A Christian school in Maryland has sued the state, claiming it is entitled to government money even though it bans LGBTQ students, faculty, and staff.
The Bethel Christian Academy in Savage, Maryland, is a Christian school that says it provides “an authentic Christian learning community to train students to know, love, and serve the Lord Jesus Christ.”
The school’s handbook says that marriage is only between a man or a woman and that all students must present in a way that conforms to their sex assigned at birth.
“Therefore, faculty, staff and student conduct is expected to align with this view,” the handbook says. “Faculty, staff and students are required to identify with, dress in accordance with, and use the facilities associated with their biological gender.”
The school says in its federal lawsuit say that their policy to exclude LGBTQ people is based on their religious beliefs and that denying them funding is “religious hostility.”
“The Supreme Court has been very clear that there is no place in our society for religious hostility,” said Christiana Holcomb of the Alliance Defending Freedom, a hate group that is representing the school in court. “That is the crux of the issue of this case.”
Maryland has a program where the state provides scholarships for low-income students to attend private schools called Broadening Options and Opportunities for Students, or BOOST. The law that created BOOST bans discriminatory schools.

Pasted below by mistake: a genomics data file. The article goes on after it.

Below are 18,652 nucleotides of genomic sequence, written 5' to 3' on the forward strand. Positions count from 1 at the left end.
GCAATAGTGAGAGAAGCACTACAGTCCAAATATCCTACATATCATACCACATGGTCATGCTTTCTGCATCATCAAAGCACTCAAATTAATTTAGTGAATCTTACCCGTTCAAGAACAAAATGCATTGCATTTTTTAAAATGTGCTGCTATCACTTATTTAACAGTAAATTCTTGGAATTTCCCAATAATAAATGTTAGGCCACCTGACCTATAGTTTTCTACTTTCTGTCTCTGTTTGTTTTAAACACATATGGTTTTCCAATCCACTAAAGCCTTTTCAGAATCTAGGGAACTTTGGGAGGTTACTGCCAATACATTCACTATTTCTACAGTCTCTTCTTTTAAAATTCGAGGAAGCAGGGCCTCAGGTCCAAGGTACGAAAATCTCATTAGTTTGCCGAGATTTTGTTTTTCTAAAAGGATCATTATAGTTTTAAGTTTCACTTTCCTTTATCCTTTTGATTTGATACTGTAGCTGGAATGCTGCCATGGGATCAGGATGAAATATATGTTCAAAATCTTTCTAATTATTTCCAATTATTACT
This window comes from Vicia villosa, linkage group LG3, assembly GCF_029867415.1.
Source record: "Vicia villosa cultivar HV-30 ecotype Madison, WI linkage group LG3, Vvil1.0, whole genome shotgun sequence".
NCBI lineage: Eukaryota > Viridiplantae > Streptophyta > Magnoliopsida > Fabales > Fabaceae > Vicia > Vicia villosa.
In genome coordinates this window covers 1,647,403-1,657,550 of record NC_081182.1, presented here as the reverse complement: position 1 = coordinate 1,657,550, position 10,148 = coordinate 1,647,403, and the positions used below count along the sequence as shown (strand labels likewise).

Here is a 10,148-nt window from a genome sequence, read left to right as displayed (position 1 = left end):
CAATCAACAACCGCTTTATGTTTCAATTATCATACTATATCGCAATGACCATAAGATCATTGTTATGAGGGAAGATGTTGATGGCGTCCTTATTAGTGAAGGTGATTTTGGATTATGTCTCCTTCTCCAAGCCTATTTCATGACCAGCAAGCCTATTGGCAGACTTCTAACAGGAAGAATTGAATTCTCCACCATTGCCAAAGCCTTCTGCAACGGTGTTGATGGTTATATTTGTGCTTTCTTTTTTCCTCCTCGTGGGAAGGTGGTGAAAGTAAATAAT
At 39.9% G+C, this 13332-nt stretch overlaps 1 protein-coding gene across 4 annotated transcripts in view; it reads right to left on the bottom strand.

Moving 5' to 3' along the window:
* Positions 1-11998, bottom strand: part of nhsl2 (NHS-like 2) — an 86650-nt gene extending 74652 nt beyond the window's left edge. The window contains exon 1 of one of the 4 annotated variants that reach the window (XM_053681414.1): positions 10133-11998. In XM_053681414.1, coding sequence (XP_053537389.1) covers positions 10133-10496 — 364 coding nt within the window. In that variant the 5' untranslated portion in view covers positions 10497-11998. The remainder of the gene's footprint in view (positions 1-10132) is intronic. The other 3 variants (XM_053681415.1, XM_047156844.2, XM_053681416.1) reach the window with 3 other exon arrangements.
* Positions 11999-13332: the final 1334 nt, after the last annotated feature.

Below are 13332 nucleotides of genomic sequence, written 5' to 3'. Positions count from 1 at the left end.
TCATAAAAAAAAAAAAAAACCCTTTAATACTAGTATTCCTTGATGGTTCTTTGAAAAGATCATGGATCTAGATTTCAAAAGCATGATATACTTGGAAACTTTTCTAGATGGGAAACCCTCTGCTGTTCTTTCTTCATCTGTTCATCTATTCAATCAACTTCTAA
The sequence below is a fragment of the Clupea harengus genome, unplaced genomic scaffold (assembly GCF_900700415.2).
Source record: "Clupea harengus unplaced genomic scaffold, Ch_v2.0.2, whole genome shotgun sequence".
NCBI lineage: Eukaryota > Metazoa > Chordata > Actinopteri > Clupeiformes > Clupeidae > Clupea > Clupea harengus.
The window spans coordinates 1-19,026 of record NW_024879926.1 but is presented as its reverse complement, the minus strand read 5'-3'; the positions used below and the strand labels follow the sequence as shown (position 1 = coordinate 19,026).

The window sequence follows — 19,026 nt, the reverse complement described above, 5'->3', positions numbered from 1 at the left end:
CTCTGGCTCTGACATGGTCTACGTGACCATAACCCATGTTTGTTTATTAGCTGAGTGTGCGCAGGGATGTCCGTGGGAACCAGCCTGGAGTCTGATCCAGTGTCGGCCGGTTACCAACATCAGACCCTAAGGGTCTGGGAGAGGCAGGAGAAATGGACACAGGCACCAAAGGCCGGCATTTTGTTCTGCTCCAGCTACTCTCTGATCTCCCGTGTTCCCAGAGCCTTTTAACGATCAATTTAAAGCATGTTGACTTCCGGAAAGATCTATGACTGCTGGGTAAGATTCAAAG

Last year, BOOST’s board studied the student handbooks of schools participating in the program to see if they had discriminatory policies. Ten schools had policies that disqualified them, and they were told to refund the voucher money they had received. Six of those schools revised their policies and were approved.
Bethel was told to pay back $160,000 in BOOST money it had received.
“A non-heterosexual student may reasonably view the policy as one that allows denial of admission or discipline or expulsion on the basis of his or her sexual orientation,” Matthew Gallagher, chair of BOOST’s board, wrote in a document in 2018. “Therefore, the Board concluded that this policy, on its face, was in conflict with the nondiscrimination clause contained in the… law.”
While the school’s policy clearly discriminates against LGBTQ people – would they allow a teacher married to someone of the same sex to work there? – Bethel contends that it applies its policies equally.
The state “cannot point to any evidence of discrimination,” Holcomb said, adding that all students are banned from showing any affection, even holding hands, in school.
The school’s principal Claire Dant said that she doesn’t know of any LGBTQ kids in the school, which is kindergarten through 8th grade.
“None that have been so visible that it has been an issue or that we were aware of them,” she said.
That is, she is saying that the policy is effective at discriminating against LGBTQ students, who know either to not attend the school or to remain hidden while they’re there.
The ACLU of Maryland said that the lawsuit is about a larger attempt to dismantle anti-discrimination laws by arguing that religion is a legal excuse to discriminate.
“I think it is part of a larger attempt by the religious right in this country to create a license to discriminate on the basis of religion,” ACLU attorney David Rocah said.
The lawsuit “threatens to undermine the entire fabric of anti-discrimination law in this country with profound consequences.”
A 2017 HuffPost analysis found that 14% of the schools across the country that participate in school voucher programs have explicit anti-LGBTQ policies.
Maryland is one of the exceptions because the law that created BOOST bans discrimination, and BOOST might be threatened if Bethel’s lawsuit is successful.
“If they were to win and it opened up the door to discrimination, I think you would find a strong movement in the legislature to end BOOST,” said Maryland Delegate Maggie McIntosh (D). “We are just not going to use tax dollars to discriminate against anyone.”